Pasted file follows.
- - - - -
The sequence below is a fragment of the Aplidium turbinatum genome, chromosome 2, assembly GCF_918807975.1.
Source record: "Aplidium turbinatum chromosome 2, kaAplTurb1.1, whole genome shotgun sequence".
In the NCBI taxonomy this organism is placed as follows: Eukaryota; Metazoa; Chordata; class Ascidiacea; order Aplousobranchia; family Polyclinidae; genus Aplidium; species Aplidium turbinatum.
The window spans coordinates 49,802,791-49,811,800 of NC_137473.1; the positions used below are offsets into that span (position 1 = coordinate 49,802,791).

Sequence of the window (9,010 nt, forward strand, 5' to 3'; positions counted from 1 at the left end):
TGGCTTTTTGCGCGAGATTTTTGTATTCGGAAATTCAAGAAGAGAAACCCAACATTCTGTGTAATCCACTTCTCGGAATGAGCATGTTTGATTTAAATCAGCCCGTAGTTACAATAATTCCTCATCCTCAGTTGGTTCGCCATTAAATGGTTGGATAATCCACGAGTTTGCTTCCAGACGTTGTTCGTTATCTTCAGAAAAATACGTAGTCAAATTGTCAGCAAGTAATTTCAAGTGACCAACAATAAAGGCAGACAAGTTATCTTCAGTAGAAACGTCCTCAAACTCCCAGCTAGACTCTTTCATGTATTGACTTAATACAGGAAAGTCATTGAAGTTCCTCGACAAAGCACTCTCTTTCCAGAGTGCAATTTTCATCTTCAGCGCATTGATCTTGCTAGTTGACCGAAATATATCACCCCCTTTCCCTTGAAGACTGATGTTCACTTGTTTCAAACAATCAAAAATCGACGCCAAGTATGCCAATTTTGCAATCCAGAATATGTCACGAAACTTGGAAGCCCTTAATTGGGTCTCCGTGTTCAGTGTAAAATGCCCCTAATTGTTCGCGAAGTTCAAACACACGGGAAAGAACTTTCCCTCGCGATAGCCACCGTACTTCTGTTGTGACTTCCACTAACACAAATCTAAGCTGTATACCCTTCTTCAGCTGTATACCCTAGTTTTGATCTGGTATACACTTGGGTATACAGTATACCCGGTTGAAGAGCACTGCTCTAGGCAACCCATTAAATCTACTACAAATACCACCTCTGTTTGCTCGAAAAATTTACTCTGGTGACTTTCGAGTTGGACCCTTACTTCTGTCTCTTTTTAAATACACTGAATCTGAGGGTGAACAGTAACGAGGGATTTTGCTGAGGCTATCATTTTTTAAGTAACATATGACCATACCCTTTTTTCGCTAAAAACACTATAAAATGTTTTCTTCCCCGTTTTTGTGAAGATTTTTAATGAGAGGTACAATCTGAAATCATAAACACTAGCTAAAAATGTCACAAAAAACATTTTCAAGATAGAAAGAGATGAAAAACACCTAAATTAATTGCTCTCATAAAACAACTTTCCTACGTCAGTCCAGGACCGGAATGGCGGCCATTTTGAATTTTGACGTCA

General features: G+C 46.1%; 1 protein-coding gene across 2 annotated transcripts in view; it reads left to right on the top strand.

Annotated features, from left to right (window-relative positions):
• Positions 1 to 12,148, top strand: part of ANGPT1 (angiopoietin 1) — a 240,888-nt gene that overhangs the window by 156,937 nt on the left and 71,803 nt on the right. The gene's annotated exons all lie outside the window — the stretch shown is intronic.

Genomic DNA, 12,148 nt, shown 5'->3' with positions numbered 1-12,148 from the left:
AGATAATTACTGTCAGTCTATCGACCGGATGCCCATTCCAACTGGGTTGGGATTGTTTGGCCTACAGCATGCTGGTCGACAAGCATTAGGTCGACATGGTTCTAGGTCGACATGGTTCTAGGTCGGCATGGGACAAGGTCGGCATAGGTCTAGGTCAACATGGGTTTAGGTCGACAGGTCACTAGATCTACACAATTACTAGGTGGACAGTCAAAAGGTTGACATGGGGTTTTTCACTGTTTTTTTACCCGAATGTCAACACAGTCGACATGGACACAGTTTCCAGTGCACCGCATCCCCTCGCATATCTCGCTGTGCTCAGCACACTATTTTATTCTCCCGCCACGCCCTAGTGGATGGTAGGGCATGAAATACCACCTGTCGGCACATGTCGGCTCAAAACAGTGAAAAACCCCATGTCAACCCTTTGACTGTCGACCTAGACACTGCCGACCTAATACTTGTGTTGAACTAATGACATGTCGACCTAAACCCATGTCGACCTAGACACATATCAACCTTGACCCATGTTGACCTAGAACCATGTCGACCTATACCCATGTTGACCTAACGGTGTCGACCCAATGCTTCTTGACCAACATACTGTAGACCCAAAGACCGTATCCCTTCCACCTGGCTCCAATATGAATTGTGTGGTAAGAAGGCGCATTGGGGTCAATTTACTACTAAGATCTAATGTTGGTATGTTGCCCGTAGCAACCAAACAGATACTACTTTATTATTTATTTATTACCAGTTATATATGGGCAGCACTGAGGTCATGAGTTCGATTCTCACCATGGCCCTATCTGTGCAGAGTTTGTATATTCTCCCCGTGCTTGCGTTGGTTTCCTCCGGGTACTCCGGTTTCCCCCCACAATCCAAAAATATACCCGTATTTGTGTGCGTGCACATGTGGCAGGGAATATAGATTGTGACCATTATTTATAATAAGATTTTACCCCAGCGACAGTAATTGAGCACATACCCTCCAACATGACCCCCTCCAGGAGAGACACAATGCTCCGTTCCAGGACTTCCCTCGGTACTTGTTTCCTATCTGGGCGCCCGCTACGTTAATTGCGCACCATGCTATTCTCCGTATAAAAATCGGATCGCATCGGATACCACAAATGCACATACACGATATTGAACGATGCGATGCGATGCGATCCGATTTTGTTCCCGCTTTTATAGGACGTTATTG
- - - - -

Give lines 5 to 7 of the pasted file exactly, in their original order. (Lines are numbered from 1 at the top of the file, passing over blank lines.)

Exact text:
Sequence of the window (9,010 nt, forward strand, 5' to 3'; positions counted from 1 at the left end):
TGGCTTTTTGCGCGAGATTTTTGTATTCGGAAATTCAAGAAGAGAAACCCAACATTCTGTGTAATCCACTTCTCGGAATGAGCATGTTTGATTTAAATCAGCCCGTAGTTACAATAATTCCTCATCCTCAGTTGGTTCGCCATTAAATGGTTGGATAATCCACGAGTTTGCTTCCAGACGTTGTTCGTTATCTTCAGAAAAATACGTAGTCAAATTGTCAGCAAGTAATTTCAAGTGACCAACAATAAAGGCAGACAAGTTATCTTCAGTAGAAACGTCCTCAAACTCCCAGCTAGACTCTTTCATGTATTGACTTAATACAGGAAAGTCATTGAAGTTCCTCGACAAAGCACTCTCTTTCCAGAGTGCAATTTTCATCTTCAGCGCATTGATCTTGCTAGTTGACCGAAATATATCACCCCCTTTCCCTTGAAGACTGATGTTCACTTGTTTCAAACAATCAAAAATCGACGCCAAGTATGCCAATTTTGCAATCCAGAATATGTCACGAAACTTGGAAGCCCTTAATTGGGTCTCCGTGTTCAGTGTAAAATGCCCCTAATTGTTCGCGAAGTTCAAACACACGGGAAAGAACTTTCCCTCGCGATAGCCACCGTACTTCTGTTGTGACTTCCACTAACACAAATCTAAGCTGTATACCCTTCTTCAGCTGTATACCCTAGTTTTGATCTGGTATACACTTGGGTATACAGTATACCCGGTTGAAGAGCACTGCTCTAGGCAACCCATTAAATCTACTACAAATACCACCTCTGTTTGCTCGAAAAATTTACTCTGGTGACTTTCGAGTTGGACCCTTACTTCTGTCTCTTTTTAAATACACTGAATCTGAGGGTGAACAGTAACGAGGGATTTTGCTGAGGCTATCATTTTTTAAGTAACATATGACCATACCCTTTTTTCGCTAAAAACACTATAAAATGTTTTCTTCCCCGTTTTTGTGAAGATTTTTAATGAGAGGTACAATCTGAAATCATAAACACTAGCTAAAAATGTCACAAAAAACATTTTCAAGATAGAAAGAGATGAAAAACACCTAAATTAATTGCTCTCATAAAACAACTTTCCTACGTCAGTCCAGGACCGGAATGGCGGCCATTTTGAATTTTGACGTCA

General features: G+C 46.1%; 1 protein-coding gene across 2 annotated transcripts in view; it reads left to right on the top strand.